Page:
IMF warns of possible crises in the emerging markets

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An exodus of cash from emerging markets in recent years is closely tied to developing economies’ slower growth rates and could end with financial crises in the countries involved, the International Monetary Fund said Wednesday.

The IMF highlighted weak growth as the leading culprit in the outflows, as well as investors’ risk appetite and the comparative interest rates in developed and developing economies. The 2013 “taper tantrum,” when investors faced the prospect of tighter monetary policy in the U.S., also contributed to outflows.

Investors flocked to emerging markets for years to take advantage of higher growth rates. But when China, Russia or other emerging markets offer less of a growth premium to the U.S. and Europe, money tends to move the other way.

“Much of the decline in inflows can be explained by the narrowing differential in growth prospects between emerging market and advanced economies,” the IMF said in a study included in its World Economic Outlook publication. “Both weaker inflows and stronger outflows have contributed to the slowdown.”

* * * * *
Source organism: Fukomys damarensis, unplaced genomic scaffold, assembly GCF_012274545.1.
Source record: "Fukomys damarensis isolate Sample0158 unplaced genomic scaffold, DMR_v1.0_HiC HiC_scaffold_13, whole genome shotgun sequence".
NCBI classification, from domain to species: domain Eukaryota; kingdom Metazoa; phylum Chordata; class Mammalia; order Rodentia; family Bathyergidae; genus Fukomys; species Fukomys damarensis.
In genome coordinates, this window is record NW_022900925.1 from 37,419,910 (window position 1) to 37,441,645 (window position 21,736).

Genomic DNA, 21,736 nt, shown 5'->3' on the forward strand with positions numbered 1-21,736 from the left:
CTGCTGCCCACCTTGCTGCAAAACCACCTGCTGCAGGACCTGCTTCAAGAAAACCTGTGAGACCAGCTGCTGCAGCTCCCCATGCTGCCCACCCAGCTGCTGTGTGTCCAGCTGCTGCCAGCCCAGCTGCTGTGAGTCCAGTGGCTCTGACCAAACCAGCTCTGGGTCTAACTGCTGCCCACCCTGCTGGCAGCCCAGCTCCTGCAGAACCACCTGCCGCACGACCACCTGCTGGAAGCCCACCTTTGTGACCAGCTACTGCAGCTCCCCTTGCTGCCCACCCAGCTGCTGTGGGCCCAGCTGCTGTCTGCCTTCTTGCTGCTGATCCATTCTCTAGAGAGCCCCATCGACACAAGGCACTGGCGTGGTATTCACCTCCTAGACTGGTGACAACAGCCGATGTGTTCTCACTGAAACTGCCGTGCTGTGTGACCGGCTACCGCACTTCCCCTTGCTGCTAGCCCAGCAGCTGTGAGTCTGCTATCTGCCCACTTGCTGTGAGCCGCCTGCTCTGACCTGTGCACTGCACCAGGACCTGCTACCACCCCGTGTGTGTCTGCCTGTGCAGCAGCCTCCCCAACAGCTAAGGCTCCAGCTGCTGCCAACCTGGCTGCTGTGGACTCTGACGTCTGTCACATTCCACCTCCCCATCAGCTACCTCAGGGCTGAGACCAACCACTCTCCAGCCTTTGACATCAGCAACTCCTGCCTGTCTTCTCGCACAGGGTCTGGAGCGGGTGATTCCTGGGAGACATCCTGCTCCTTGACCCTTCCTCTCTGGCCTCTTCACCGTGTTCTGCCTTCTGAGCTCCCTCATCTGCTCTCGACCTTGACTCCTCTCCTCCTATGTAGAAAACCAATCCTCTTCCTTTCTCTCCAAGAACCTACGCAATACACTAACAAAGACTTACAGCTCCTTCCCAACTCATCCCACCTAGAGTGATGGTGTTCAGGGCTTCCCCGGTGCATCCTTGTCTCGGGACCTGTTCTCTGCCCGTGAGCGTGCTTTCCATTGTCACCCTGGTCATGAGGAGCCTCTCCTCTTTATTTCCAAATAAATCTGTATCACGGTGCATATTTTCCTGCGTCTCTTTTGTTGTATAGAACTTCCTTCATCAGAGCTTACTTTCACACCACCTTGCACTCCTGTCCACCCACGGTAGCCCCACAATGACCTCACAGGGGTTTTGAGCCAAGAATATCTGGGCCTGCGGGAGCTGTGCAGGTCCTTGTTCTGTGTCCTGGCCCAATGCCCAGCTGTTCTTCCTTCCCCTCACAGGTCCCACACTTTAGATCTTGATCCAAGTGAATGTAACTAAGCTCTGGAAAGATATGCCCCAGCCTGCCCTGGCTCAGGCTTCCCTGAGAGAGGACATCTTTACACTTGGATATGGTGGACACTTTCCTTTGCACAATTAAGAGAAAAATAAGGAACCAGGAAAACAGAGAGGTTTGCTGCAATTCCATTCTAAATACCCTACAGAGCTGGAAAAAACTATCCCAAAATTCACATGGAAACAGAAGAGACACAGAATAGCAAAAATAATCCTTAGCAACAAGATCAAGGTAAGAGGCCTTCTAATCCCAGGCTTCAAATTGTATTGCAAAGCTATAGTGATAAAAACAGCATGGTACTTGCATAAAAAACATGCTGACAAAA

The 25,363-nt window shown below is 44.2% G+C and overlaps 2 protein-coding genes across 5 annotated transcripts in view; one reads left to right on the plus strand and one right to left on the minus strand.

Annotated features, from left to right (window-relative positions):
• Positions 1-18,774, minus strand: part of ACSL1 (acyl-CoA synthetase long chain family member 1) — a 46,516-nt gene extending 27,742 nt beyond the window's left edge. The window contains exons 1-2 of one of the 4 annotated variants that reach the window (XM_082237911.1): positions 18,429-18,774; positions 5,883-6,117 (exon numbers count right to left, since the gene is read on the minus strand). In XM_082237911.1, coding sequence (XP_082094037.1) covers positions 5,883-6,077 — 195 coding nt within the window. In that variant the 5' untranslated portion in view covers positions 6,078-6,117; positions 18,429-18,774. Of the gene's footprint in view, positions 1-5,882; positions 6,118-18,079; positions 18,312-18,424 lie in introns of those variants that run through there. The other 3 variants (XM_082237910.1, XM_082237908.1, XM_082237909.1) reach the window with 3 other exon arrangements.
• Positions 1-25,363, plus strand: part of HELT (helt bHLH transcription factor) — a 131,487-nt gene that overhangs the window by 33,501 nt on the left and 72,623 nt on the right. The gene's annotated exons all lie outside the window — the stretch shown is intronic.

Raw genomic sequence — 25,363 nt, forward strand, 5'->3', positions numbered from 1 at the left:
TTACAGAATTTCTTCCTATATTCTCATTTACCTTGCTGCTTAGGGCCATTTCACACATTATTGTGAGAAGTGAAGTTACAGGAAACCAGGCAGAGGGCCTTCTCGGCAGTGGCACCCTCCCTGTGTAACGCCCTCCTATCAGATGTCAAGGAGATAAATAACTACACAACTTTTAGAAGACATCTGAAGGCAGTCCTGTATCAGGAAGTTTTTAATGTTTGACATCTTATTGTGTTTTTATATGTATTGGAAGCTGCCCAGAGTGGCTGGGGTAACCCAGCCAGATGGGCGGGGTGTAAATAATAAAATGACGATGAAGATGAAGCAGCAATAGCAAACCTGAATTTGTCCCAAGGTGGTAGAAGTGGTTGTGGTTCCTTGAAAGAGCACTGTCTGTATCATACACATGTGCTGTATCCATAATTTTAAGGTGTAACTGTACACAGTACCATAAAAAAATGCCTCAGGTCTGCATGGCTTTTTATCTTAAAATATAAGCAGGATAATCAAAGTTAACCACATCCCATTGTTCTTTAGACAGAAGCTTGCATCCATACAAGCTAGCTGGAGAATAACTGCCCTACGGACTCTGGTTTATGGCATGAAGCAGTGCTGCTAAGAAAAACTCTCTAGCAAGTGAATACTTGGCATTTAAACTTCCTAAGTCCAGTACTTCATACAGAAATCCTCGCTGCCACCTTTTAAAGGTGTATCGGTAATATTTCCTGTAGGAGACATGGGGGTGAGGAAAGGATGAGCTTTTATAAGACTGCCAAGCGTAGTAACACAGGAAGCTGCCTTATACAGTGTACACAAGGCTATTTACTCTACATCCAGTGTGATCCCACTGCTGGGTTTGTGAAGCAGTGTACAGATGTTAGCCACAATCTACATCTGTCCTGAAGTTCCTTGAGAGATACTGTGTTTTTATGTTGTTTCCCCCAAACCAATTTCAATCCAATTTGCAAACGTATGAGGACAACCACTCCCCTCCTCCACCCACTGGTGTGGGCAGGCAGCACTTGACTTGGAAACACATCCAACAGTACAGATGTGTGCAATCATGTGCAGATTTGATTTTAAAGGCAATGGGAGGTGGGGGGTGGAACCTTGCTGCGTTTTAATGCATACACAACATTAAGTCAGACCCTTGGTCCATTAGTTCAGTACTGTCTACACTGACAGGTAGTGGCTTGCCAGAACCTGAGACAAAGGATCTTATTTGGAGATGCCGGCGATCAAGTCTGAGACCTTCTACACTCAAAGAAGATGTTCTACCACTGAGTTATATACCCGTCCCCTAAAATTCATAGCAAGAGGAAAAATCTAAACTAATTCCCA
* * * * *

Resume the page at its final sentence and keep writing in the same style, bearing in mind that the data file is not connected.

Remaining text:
Flows to 45 key emerging markets have fallen off by more than $1 trillion since 2010, with half of the drop coming from China, the world’s second-biggest economy, and Russia, which has faced international sanctions and a precipitous drop in energy prices, the IMF said.

Collectively, the reversal in capital flows is equivalent to an outflow of 1.2% of gross domestic product in the most recent four quarters, compared with an inflow of 3.7% of their GDP in 2010. The slowdown occurred in three-quarters of the economies the IMF studied.

It is the third major pullback in three decades for the emerging markets, and it comes at a time when the extra growth offered by emerging markets contracted by 0.75 percentage point, the IMF said.

“A historical perspective offers cause for concern,” the IMF said. “Capital inflow slowdowns after sustained expansions have been associated with costly economic crises.”

Countries can help insulate themselves from outflows by keeping exchange rates flexible and maintaining large cushions of international reserves, the IMF said.

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